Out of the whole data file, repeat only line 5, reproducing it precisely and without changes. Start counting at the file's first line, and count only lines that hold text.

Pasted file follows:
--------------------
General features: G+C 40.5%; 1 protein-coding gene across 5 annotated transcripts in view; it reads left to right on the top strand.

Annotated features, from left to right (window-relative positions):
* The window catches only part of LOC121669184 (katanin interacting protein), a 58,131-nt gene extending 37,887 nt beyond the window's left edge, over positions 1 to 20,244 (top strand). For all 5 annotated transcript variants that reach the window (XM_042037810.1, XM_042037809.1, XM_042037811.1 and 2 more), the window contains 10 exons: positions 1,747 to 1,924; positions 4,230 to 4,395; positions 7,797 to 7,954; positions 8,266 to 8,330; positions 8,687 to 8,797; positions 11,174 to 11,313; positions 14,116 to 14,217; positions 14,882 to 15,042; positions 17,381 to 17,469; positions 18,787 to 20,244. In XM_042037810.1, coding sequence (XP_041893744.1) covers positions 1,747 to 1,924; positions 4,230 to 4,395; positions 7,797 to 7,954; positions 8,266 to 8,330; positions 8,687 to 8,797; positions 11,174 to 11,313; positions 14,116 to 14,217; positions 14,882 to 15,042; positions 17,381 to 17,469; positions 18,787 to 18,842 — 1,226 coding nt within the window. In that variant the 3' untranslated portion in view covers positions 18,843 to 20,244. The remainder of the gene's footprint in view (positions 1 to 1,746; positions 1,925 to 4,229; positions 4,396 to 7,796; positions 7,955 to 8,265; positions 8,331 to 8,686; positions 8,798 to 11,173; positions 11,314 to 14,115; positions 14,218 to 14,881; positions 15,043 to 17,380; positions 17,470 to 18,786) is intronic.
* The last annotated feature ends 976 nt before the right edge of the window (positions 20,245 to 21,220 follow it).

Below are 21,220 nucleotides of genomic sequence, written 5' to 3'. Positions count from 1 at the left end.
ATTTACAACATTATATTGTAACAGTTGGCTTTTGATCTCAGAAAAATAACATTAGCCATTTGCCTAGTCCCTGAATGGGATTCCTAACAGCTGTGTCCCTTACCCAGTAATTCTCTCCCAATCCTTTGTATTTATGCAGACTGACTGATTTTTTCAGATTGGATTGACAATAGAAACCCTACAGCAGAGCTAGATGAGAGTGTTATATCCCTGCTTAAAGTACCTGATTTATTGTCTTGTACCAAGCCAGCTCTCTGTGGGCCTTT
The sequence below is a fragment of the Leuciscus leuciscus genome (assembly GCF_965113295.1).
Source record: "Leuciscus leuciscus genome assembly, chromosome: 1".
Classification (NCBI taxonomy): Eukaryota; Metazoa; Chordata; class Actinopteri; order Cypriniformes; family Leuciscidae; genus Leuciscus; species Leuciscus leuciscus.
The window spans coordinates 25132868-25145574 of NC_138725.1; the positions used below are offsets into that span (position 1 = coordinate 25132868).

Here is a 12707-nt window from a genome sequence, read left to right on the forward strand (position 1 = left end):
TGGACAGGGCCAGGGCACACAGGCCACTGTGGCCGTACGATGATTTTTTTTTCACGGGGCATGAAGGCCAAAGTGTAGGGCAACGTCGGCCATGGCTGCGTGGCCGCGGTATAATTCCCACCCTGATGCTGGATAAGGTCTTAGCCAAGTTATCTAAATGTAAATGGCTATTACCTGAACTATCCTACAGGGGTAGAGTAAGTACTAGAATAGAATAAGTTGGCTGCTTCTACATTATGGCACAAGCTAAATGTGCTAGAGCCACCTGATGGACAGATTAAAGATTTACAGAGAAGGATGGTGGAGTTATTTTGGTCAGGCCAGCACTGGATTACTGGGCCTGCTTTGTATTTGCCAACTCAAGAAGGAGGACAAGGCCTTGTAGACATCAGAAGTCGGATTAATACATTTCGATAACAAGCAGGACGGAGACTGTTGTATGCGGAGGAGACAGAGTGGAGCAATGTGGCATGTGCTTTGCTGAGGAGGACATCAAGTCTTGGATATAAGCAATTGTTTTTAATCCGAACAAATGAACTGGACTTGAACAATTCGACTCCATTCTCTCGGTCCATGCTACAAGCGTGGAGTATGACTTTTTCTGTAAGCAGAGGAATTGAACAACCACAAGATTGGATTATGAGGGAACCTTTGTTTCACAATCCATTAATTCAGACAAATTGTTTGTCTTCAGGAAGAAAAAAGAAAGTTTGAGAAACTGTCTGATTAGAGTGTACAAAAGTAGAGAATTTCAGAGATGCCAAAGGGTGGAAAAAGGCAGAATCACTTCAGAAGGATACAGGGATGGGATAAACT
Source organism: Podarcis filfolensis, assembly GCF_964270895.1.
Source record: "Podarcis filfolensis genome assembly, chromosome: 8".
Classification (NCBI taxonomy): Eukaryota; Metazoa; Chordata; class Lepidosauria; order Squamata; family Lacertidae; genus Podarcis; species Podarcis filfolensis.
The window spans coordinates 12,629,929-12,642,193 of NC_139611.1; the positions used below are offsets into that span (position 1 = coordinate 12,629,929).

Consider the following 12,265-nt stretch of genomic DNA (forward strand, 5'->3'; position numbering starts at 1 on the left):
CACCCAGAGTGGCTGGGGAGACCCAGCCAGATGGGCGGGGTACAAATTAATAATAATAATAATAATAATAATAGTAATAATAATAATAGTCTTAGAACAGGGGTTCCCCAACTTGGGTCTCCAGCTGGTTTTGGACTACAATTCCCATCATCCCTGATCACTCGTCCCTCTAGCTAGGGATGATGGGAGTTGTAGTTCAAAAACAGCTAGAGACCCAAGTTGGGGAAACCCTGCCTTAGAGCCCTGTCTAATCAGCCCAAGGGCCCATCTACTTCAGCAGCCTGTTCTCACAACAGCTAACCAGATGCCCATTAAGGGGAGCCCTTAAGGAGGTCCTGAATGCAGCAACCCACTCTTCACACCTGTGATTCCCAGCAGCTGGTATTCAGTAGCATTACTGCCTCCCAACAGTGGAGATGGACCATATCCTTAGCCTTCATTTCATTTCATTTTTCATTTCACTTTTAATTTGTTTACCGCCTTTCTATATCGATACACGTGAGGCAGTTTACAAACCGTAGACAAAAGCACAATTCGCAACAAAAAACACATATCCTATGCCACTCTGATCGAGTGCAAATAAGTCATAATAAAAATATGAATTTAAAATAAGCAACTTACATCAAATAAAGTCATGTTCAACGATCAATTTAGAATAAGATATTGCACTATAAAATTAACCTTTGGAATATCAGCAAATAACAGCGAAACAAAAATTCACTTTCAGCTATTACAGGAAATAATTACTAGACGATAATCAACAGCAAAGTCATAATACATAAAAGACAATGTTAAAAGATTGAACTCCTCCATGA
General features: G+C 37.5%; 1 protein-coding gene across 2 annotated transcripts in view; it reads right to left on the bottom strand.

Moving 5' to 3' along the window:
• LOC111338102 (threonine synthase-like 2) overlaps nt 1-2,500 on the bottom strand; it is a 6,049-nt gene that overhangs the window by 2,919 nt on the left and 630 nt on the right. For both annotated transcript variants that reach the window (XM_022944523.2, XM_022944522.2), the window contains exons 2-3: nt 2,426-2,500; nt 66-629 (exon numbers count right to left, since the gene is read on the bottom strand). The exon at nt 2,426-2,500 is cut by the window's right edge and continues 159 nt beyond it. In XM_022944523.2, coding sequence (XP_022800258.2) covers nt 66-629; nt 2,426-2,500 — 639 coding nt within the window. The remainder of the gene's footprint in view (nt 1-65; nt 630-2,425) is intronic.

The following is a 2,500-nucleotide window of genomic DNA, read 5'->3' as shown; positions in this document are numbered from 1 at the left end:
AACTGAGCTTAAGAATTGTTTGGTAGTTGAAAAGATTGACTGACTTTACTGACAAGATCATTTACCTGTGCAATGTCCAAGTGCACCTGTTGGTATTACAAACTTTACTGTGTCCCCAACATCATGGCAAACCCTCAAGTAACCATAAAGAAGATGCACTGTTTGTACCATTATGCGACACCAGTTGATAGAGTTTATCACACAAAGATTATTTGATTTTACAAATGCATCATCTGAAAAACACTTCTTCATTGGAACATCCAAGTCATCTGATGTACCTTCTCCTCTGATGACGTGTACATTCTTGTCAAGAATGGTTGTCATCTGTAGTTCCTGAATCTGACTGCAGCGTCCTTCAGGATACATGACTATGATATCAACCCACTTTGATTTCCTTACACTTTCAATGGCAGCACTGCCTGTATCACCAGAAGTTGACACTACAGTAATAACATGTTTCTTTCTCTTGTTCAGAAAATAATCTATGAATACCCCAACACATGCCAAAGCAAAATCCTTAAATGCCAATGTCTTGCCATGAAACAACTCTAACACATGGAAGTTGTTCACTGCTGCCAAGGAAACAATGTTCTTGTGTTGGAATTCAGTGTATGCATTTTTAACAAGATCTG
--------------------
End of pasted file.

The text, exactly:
Below are 21,220 nucleotides of genomic sequence, written 5' to 3'. Positions count from 1 at the left end.